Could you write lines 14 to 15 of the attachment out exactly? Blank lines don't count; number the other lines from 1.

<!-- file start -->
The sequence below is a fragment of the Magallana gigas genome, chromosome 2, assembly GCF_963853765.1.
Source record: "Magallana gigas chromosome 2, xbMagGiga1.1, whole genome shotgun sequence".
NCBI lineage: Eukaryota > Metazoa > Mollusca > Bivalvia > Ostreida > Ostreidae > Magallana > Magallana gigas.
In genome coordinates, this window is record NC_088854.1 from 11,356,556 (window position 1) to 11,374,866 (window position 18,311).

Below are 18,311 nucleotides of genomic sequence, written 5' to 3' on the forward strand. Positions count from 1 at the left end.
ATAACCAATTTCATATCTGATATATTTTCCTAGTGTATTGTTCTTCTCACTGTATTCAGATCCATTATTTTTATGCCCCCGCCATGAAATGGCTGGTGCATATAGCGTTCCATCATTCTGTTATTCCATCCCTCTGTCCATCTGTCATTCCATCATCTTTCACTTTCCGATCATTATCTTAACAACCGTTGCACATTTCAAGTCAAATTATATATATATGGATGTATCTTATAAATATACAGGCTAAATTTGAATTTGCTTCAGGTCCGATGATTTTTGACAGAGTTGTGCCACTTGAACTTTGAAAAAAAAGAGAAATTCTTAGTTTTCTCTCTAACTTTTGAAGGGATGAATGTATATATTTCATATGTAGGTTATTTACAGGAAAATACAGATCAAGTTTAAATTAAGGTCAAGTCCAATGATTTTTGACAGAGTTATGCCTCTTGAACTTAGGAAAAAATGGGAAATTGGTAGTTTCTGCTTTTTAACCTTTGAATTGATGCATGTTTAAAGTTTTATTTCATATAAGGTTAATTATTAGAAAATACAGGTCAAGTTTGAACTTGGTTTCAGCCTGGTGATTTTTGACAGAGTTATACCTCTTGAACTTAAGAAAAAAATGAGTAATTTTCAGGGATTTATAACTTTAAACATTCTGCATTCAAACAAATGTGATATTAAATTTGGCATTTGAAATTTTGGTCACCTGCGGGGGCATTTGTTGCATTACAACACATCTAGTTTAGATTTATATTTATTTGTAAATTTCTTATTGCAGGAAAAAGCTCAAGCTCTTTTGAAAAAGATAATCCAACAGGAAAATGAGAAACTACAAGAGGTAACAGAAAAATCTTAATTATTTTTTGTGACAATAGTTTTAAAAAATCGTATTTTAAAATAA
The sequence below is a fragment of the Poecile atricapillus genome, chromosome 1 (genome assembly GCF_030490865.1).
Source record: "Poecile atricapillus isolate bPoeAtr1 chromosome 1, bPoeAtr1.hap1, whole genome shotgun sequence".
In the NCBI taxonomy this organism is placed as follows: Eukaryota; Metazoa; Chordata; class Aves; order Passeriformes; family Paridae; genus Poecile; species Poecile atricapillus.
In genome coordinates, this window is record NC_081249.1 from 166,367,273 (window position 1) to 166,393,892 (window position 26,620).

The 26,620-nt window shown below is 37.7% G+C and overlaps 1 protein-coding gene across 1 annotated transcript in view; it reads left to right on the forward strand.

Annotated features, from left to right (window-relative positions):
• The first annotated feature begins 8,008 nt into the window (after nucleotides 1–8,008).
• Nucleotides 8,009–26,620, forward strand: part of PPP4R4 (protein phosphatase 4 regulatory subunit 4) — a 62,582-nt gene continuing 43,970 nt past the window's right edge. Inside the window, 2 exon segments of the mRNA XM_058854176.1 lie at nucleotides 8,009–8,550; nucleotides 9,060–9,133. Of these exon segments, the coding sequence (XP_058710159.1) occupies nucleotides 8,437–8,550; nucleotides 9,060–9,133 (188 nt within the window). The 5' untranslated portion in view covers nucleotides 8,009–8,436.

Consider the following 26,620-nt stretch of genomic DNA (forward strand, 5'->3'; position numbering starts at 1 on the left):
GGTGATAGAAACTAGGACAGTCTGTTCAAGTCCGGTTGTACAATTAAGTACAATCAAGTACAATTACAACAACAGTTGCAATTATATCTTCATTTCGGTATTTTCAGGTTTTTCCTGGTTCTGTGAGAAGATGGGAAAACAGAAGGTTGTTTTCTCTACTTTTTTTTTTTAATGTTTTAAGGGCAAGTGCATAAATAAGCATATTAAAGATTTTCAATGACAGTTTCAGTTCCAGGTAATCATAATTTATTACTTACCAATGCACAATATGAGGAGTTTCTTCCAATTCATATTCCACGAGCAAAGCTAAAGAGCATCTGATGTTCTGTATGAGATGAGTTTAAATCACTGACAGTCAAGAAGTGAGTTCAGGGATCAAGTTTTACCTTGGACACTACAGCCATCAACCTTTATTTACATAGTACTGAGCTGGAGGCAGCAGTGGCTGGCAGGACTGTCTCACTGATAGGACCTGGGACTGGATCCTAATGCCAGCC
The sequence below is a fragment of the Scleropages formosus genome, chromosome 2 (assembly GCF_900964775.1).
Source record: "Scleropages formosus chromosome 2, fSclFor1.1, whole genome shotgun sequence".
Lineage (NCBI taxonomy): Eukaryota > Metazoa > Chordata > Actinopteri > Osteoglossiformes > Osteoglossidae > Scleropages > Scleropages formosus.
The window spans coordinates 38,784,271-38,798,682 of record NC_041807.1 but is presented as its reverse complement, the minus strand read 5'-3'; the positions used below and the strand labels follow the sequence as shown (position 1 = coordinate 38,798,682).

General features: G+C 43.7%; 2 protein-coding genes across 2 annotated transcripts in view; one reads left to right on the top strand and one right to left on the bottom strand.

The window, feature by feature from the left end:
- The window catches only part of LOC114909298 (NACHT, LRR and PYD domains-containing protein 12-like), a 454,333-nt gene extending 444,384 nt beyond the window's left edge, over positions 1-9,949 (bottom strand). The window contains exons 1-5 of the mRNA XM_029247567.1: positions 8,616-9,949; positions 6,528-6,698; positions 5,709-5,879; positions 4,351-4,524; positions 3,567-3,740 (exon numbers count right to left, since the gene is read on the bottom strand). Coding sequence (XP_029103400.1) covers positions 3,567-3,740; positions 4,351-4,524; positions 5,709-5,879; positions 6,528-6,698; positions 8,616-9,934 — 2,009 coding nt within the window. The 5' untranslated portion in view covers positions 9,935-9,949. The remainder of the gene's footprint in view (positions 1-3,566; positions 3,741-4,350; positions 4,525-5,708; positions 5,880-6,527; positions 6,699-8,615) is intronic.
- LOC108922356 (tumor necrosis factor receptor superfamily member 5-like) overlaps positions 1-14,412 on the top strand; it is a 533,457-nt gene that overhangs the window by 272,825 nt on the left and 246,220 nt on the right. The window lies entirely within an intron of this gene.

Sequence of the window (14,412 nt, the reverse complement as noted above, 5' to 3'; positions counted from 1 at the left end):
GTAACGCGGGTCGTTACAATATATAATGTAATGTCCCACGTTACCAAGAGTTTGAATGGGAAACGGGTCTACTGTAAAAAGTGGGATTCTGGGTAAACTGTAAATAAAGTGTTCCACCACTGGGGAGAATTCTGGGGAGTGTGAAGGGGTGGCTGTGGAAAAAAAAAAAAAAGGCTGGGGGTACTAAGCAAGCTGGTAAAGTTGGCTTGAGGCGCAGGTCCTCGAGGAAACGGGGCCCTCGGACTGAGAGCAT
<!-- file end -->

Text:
• Nucleotides 8,009–26,620, forward strand: part of PPP4R4 (protein phosphatase 4 regulatory subunit 4) — a 62,582-nt gene continuing 43,970 nt past the window's right edge. Inside the window, 2 exon segments of the mRNA XM_058854176.1 lie at nucleotides 8,009–8,550; nucleotides 9,060–9,133. Of these exon segments, the coding sequence (XP_058710159.1) occupies nucleotides 8,437–8,550; nucleotides 9,060–9,133 (188 nt within the window). The 5' untranslated portion in view covers nucleotides 8,009–8,436.

Consider the following 26,620-nt stretch of genomic DNA (forward strand, 5'->3'; position numbering starts at 1 on the left):